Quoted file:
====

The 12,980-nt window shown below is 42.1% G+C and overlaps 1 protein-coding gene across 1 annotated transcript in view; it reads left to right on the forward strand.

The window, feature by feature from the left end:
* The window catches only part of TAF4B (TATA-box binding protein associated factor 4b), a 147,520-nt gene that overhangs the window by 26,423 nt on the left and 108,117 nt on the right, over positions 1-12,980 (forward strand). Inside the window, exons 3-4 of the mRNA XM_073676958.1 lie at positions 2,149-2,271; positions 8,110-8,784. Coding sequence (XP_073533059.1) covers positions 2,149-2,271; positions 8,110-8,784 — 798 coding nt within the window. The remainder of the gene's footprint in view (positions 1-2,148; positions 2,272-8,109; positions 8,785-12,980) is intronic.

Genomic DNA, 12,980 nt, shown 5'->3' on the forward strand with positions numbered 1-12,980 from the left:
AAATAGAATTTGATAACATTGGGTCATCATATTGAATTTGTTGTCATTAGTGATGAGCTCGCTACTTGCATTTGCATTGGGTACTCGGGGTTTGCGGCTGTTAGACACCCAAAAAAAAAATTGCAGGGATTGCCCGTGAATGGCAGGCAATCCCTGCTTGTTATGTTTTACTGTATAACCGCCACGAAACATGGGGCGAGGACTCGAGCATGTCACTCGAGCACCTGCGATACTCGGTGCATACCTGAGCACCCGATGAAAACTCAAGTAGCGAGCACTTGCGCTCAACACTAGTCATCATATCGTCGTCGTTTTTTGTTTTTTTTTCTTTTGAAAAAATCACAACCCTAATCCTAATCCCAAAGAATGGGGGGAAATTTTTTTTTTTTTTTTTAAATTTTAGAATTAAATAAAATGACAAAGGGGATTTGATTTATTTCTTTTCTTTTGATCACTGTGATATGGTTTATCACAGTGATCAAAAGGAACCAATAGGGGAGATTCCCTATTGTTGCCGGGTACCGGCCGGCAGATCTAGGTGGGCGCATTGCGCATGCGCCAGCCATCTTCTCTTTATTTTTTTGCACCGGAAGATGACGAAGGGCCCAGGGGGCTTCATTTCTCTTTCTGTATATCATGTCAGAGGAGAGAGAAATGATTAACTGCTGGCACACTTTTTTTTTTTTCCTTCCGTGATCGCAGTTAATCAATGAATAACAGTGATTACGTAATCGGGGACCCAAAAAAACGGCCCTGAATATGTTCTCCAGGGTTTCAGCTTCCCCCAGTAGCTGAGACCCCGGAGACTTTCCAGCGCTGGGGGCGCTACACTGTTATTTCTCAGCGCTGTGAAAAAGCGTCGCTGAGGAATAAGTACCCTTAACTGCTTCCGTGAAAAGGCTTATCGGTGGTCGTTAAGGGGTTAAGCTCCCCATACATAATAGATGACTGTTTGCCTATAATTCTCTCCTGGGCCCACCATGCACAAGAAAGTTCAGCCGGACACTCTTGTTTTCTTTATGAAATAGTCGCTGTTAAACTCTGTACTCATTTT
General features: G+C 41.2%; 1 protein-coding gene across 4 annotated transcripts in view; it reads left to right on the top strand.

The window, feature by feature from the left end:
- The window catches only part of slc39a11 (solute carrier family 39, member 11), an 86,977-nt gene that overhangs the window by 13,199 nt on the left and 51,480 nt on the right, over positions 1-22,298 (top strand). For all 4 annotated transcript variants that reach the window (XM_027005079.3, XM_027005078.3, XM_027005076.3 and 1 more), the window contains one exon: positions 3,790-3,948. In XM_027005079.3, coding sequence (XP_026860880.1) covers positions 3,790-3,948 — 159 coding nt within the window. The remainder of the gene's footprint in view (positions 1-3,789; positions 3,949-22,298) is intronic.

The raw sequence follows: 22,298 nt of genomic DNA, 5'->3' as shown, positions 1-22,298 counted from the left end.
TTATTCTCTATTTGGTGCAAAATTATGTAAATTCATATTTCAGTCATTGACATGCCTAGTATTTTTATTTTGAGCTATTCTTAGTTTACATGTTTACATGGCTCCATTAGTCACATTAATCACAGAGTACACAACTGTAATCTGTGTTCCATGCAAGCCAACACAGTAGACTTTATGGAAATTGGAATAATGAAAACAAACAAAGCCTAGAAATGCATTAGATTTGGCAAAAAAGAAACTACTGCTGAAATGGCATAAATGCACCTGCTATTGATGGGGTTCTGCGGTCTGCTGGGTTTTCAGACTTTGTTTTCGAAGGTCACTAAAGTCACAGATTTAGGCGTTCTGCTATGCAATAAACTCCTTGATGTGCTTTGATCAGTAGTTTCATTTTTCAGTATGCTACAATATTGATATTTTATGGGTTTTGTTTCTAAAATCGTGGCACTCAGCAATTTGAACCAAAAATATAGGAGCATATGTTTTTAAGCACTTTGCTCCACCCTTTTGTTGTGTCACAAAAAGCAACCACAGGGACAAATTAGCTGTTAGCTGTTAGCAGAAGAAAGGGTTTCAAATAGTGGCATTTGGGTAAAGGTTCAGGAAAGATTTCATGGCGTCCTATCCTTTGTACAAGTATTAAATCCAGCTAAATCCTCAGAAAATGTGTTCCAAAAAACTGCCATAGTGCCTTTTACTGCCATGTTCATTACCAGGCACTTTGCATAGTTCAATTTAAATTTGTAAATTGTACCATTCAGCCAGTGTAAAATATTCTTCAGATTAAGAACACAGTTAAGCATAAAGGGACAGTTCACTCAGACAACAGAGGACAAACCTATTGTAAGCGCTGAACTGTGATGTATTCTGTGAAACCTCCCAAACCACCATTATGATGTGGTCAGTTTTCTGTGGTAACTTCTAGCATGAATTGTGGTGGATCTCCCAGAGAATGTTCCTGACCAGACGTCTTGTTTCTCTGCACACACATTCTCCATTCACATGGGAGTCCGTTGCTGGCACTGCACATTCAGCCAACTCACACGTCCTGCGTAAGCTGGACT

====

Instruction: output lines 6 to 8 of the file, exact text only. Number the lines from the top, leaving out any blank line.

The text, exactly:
General features: G+C 41.2%; 1 protein-coding gene across 4 annotated transcripts in view; it reads left to right on the top strand.

The window, feature by feature from the left end:
- The window catches only part of slc39a11 (solute carrier family 39, member 11), an 86,977-nt gene that overhangs the window by 13,199 nt on the left and 51,480 nt on the right, over positions 1-22,298 (top strand). For all 4 annotated transcript variants that reach the window (XM_027005079.3, XM_027005078.3, XM_027005076.3 and 1 more), the window contains one exon: positions 3,790-3,948. In XM_027005079.3, coding sequence (XP_026860880.1) covers positions 3,790-3,948 — 159 coding nt within the window. The remainder of the gene's footprint in view (positions 1-3,789; positions 3,949-22,298) is intronic.